It might be a little irrelevant but Roll20 is an online place for D&D players to find each other and play online as well which, in my opinion, is the pinnacle of E-literature as you craft your own story online with other people, the possibilities of these tales are endless.

I hope this was an enjoyable read! Thank you for making it to the end!

Bibliography :

[1] Electronic Literature Organization – http://eliterature.org/

[2] Pry 2016 – http://prynovella.com/

[3] Thatgamecompany – Journey 2012

E-Literature & Gaming-Relations

Personality and Computer Analysis

So recently a friend of mind showed me this quiz and it got me thinking about computer analysis of human people in general such as on dating websites. I will mainly focus on the quiz I linked however as it’s fantasy related (and I do love fantasy) but also because it does a great job at showing your results compared to others.

After playing around with the quiz it turns out my RPG class would be this : A Mirror Mage.

mirrormage

I assume you think I’ve gone off the deep end right now with me saying that I’m a mage and can sling spells around and such. Well, let’s not get too hasty with the mental stability allegations! At the end of the quiz you are presented with six attribute ratings. These are : Strength (Athleticism and how important it is to you), Bloodlust (This one is a bit odd but think about it more as your own independent action, how driven you are), Intelligence (Academia and how important it is to you), Spirit (How willing you are to continue preserving against a challenge), Vitality (Similar to spirit but more about your physical willingness rather than mental fortitude) and Agility (Not really your speed here, it’s more how open you are with people, someone with high agility is often very charming or well spoken.) Once finishing the test you’re rated from 1-100 in each stat (and anything above 35 is usually of exceptionally high importance to you).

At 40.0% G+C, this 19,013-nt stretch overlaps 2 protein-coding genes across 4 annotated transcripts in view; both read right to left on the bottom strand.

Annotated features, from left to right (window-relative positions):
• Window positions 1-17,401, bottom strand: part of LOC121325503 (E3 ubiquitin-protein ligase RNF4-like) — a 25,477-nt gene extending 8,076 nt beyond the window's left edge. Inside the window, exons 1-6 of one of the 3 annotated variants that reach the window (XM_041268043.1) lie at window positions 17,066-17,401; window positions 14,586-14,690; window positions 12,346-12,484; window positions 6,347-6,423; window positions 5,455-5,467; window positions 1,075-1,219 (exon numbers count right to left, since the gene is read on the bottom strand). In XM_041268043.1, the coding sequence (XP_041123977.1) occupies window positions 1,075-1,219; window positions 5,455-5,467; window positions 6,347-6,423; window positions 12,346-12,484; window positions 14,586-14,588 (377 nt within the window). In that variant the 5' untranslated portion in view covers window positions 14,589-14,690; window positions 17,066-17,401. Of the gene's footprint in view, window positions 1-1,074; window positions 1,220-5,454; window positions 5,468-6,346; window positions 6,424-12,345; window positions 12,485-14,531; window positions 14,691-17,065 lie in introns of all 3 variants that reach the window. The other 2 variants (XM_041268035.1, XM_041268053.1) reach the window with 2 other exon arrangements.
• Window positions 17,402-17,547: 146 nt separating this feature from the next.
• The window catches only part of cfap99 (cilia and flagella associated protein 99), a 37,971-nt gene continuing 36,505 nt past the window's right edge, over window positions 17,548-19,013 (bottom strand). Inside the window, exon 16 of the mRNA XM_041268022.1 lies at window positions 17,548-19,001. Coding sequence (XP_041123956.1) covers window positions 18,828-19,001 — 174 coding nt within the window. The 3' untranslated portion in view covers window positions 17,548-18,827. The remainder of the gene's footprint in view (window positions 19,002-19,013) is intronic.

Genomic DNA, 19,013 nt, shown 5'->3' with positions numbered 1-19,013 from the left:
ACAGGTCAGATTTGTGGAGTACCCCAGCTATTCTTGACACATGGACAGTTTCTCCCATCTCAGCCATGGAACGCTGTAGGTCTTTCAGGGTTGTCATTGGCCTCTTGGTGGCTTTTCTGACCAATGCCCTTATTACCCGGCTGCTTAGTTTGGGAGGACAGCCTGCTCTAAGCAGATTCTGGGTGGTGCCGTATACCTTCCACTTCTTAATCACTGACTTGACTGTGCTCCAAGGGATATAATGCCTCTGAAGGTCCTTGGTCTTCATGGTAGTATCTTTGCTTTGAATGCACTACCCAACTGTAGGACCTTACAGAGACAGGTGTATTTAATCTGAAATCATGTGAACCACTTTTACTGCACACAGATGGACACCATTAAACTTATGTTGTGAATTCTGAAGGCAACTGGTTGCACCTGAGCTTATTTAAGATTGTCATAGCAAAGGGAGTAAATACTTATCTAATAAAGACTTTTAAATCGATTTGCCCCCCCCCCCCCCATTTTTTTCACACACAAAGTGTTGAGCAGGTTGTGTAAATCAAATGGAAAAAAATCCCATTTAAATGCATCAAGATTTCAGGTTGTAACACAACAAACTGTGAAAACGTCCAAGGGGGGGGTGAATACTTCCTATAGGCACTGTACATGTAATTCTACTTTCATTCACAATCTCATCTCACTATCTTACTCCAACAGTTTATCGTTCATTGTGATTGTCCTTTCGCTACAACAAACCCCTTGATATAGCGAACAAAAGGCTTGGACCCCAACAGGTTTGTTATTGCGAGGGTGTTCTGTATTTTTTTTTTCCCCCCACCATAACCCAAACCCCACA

To take my stats into consideration, I received a 40 Strength, 15 Bloodlust, 20 Intelligence (probably shouldn’t admit that haha), 43 spirit, 53 Vitality and 17 Agility. So I bet you’re thinking “well that’s great but what the hell does it mean?” Well, it means I’m more of a physical person than a studious one, I’m quite a passive person who doesn’t love to be in the limelight but I am always happy to take up a challenge and keep going until I resolve it.